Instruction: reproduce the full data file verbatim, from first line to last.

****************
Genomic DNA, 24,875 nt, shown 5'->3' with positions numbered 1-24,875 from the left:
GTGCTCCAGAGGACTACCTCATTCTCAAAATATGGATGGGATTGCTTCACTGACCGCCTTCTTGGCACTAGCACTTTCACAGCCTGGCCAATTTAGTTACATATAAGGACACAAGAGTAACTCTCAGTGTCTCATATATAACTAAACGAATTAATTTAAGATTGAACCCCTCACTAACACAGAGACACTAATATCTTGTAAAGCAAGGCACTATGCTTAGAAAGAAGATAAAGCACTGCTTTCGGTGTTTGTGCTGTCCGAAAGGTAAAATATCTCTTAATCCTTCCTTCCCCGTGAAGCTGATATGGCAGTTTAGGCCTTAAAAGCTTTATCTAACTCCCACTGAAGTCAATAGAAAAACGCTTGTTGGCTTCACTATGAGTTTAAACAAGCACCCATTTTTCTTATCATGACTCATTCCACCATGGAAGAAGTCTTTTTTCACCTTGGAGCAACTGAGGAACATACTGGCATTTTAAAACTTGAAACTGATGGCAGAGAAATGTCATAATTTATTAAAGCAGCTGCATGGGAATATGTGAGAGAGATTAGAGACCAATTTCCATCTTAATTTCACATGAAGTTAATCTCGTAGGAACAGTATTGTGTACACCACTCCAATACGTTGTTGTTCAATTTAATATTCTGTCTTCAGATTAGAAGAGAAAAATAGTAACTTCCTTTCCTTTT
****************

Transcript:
Genomic DNA, 24,875 nt, shown 5'->3' with positions numbered 1-24,875 from the left:
GTGCTCCAGAGGACTACCTCATTCTCAAAATATGGATGGGATTGCTTCACTGACCGCCTTCTTGGCACTAGCACTTTCACAGCCTGGCCAATTTAGTTACATATAAGGACACAAGAGTAACTCTCAGTGTCTCATATATAACTAAACGAATTAATTTAAGATTGAACCCCTCACTAACACAGAGACACTAATATCTTGTAAAGCAAGGCACTATGCTTAGAAAGAAGATAAAGCACTGCTTTCGGTGTTTGTGCTGTCCGAAAGGTAAAATATCTCTTAATCCTTCCTTCCCCGTGAAGCTGATATGGCAGTTTAGGCCTTAAAAGCTTTATCTAACTCCCACTGAAGTCAATAGAAAAACGCTTGTTGGCTTCACTATGAGTTTAAACAAGCACCCATTTTTCTTATCATGACTCATTCCACCATGGAAGAAGTCTTTTTTCACCTTGGAGCAACTGAGGAACATACTGGCATTTTAAAACTTGAAACTGATGGCAGAGAAATGTCATAATTTATTAAAGCAGCTGCATGGGAATATGTGAGAGAGATTAGAGACCAATTTCCATCTTAATTTCACATGAAGTTAATCTCGTAGGAACAGTATTGTGTACACCACTCCAATACGTTGTTGTTCAATTTAATATTCTGTCTTCAGATTAGAAGAGAAAAATAGTAACTTCCTTTCCTTTT